Shine for love or shine to kill – Australia’s glow worms and fireflies

Shine for love or shine to kill – Australia’s glow worms and fireflies



Lying 80 kilometres west of Sydney, the Blue Mountains National Park is one of the most popular bushwalking destinations in NSW. More than 8 million people visit the mountains each year trampling over 140km of tracks and trails. But what not many people realize, is that when the darkness falls and the trails are deserted, the nooks and crannies of the Blue Mountains light up with glowing lights like the starry sky.

The creatures responsible for nature’s mesmerizing light show are the two kinds of bioluminescent insects in the family Lampyridae: glow worms and fireflies. Although they glow for very different reasons.

Native to and New Zealand, glow worms, that can be found in a few spots in the Blue Mountains all year round, are the larvae stage of a flying insect – the fungus gnat. Adult, fungus gnats do not feed during their short lifespan, so their larval stage – the glow worms, need to do all the feeding. And since they can’t move about rapidly, they have to make their prey come to them. And that’s why they glow.

Shine for love or shine to kill – Australia’s glow worms and fireflies
Glow worm’s sticky strings

live in wet environments like caves and rock overhangs in rainforest gullies. In the Blue Mountains, they particularly fancy the rock walls near waterfalls, or better yet, rocky caves behind waterfalls.

To attract their insect prey, produce strings of silk, similar to spiders, and they coat their strings with beads of sticky mucous. Once an insect gets trapped in the sticky strings it becomes glow worms’ dinner.

To lure the insects to their death, produce a cold chemical light in their abdomens and as anyone who turned on a light outdoors at night knows, nocturnal insects find bright lights irresistible. Glow worms’ preference for living in dense colonies enables them to make their death traps even more appealing to their prey. When an entire colony lights up a rock wall, it becomes indistinguishable from the starry sky. I have certainly been fooled before.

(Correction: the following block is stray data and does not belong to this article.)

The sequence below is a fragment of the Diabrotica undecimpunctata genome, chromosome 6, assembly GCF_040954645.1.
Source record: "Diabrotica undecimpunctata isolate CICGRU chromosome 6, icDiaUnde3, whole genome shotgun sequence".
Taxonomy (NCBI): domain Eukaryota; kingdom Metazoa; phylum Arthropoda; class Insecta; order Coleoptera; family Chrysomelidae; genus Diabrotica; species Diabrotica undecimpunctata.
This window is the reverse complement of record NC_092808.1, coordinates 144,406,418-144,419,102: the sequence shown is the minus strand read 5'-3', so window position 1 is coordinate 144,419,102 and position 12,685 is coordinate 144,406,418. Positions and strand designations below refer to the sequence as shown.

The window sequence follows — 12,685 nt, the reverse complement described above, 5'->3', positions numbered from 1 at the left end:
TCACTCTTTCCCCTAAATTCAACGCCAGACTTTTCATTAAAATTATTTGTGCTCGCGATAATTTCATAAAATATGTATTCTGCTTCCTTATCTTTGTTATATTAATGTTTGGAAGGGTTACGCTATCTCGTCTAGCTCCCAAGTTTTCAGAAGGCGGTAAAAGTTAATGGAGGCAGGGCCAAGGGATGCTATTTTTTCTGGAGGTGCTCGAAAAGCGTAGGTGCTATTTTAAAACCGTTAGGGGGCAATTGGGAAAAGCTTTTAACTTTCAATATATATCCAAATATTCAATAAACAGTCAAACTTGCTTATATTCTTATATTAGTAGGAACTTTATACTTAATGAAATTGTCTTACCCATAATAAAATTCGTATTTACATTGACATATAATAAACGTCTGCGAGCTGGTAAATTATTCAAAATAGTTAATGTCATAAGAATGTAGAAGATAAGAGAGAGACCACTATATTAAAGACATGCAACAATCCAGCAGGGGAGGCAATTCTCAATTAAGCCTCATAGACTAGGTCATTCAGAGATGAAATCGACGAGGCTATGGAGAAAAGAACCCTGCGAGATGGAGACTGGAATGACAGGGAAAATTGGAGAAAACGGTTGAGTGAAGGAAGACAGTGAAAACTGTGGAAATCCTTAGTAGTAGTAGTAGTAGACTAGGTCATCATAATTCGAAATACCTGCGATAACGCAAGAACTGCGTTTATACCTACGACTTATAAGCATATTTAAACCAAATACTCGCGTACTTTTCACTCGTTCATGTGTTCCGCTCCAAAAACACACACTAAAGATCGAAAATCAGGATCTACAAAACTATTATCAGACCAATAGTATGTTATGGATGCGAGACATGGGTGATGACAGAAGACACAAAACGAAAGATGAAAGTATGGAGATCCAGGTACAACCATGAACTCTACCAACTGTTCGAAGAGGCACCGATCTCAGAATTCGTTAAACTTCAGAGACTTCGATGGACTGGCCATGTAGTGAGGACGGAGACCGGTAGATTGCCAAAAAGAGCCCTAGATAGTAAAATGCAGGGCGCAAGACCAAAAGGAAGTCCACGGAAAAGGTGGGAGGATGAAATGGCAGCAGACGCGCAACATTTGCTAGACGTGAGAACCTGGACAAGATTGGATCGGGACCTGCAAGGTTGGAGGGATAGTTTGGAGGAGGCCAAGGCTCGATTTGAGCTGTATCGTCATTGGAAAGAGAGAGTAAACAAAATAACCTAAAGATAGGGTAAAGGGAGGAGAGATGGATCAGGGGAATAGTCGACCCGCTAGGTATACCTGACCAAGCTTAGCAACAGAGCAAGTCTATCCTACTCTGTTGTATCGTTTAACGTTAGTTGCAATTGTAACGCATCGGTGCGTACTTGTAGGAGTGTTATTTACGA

glow worms on a rock wall, Australia
You can almost see the Orion constellation on this rock wall inhabited by a glow worm colony

While occur only in and New Zealand, fireflies are more common elsewhere. Until very recently, I wasn’t even aware that fireflies could be found in as well. Only for a few weeks each year and only in a few spots along Australia’s east coast. Likely, Blue Mountains is one such secret spot.

During the month of December, the humid rainforest areas around Mt Wilson light up with a different kind of Christmas lights. Fireflies shine when can’t – during the adult stage of the insects’ lives. Just like glow worms are not worms, fireflies are not flies. They are nocturnal beetles closely related to glow worms.

Like their glow worm relatives, adult fireflies do not feed. They don’t even have mouthparts. Their short adulthood is dedicated to the single purpose of reproducing. It is in their quest for love that fireflies produce the light – to find each other in the dark.


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Margarita Steinhardt

I am a wildlife ecologist by training but more of a naturalist by inclination. I have been photographing wildlife for a number of years, throughout my travels in Thailand, India, Africa, and Russia, as well as my life in Australia. What drives me is the excitement of a new destination and the new species to be discovered and photographed.

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Margarita Steinhardt

Margarita Steinhardt is a wildlife ecologist by training but more of a naturalist by inclination. She has graduated with Master of Wildlife Conservation degree from Macquarie University in Sydney and is currently based in Australia. Margarita has been photographing wildlife for a number of years, throughout her work and travels in Thailand, India, Africa, and Russia, as well as Australia. What drives Margarita is the excitement of a new destination and new species to be found and photographed there.

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